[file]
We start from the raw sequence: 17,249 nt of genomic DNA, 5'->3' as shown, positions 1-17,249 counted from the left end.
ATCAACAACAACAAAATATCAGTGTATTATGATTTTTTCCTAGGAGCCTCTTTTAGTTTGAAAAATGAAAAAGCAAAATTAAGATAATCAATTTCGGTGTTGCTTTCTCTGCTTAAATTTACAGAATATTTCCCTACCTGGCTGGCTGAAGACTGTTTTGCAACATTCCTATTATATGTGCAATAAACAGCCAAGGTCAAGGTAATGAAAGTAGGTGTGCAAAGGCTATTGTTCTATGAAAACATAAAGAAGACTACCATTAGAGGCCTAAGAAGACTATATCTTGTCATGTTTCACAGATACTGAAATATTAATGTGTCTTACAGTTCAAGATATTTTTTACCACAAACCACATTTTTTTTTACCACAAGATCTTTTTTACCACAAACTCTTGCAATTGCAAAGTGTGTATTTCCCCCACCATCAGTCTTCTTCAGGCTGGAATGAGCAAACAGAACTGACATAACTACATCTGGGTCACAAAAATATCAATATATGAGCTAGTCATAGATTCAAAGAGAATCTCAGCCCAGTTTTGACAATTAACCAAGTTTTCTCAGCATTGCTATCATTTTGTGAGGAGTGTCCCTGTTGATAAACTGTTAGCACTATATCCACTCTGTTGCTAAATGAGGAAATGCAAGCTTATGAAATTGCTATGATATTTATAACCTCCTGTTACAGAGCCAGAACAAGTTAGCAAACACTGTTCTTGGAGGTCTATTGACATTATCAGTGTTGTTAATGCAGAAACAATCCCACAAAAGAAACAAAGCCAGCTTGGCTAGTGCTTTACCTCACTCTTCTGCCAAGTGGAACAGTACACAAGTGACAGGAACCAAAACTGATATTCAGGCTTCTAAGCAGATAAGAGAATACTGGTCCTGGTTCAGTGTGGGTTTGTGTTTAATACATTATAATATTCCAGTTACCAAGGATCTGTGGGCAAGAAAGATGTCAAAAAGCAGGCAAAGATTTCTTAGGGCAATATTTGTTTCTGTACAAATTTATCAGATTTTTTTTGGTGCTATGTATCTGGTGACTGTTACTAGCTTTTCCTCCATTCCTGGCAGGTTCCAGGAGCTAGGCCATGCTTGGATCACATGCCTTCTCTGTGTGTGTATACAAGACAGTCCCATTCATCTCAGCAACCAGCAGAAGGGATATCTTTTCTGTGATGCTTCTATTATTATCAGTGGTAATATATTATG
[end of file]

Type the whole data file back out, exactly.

We start from the raw sequence: 17,249 nt of genomic DNA, 5'->3' as shown, positions 1-17,249 counted from the left end.
ATCAACAACAACAAAATATCAGTGTATTATGATTTTTTCCTAGGAGCCTCTTTTAGTTTGAAAAATGAAAAAGCAAAATTAAGATAATCAATTTCGGTGTTGCTTTCTCTGCTTAAATTTACAGAATATTTCCCTACCTGGCTGGCTGAAGACTGTTTTGCAACATTCCTATTATATGTGCAATAAACAGCCAAGGTCAAGGTAATGAAAGTAGGTGTGCAAAGGCTATTGTTCTATGAAAACATAAAGAAGACTACCATTAGAGGCCTAAGAAGACTATATCTTGTCATGTTTCACAGATACTGAAATATTAATGTGTCTTACAGTTCAAGATATTTTTTACCACAAACCACATTTTTTTTTACCACAAGATCTTTTTTACCACAAACTCTTGCAATTGCAAAGTGTGTATTTCCCCCACCATCAGTCTTCTTCAGGCTGGAATGAGCAAACAGAACTGACATAACTACATCTGGGTCACAAAAATATCAATATATGAGCTAGTCATAGATTCAAAGAGAATCTCAGCCCAGTTTTGACAATTAACCAAGTTTTCTCAGCATTGCTATCATTTTGTGAGGAGTGTCCCTGTTGATAAACTGTTAGCACTATATCCACTCTGTTGCTAAATGAGGAAATGCAAGCTTATGAAATTGCTATGATATTTATAACCTCCTGTTACAGAGCCAGAACAAGTTAGCAAACACTGTTCTTGGAGGTCTATTGACATTATCAGTGTTGTTAATGCAGAAACAATCCCACAAAAGAAACAAAGCCAGCTTGGCTAGTGCTTTACCTCACTCTTCTGCCAAGTGGAACAGTACACAAGTGACAGGAACCAAAACTGATATTCAGGCTTCTAAGCAGATAAGAGAATACTGGTCCTGGTTCAGTGTGGGTTTGTGTTTAATACATTATAATATTCCAGTTACCAAGGATCTGTGGGCAAGAAAGATGTCAAAAAGCAGGCAAAGATTTCTTAGGGCAATATTTGTTTCTGTACAAATTTATCAGATTTTTTTTGGTGCTATGTATCTGGTGACTGTTACTAGCTTTTCCTCCATTCCTGGCAGGTTCCAGGAGCTAGGCCATGCTTGGATCACATGCCTTCTCTGTGTGTGTATACAAGACAGTCCCATTCATCTCAGCAACCAGCAGAAGGGATATCTTTTCTGTGATGCTTCTATTATTATCAGTGGTAATATATTATG